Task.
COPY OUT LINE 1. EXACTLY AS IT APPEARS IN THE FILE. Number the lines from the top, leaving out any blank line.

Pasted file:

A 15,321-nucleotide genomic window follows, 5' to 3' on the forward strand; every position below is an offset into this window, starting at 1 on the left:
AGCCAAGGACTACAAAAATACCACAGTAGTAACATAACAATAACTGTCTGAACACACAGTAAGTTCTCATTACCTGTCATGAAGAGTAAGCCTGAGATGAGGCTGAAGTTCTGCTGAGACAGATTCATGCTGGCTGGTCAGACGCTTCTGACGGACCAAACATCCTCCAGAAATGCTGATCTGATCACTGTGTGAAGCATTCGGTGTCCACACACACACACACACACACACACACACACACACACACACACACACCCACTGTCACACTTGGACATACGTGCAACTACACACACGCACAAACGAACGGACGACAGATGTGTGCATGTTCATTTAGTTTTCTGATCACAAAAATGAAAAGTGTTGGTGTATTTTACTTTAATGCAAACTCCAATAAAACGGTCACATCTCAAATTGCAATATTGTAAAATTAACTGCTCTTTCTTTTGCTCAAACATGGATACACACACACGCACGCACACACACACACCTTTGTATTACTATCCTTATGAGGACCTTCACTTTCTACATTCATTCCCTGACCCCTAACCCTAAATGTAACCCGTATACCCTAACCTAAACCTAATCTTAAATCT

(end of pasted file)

A 15,321-nucleotide genomic window follows, 5' to 3' on the forward strand; every position below is an offset into this window, starting at 1 on the left: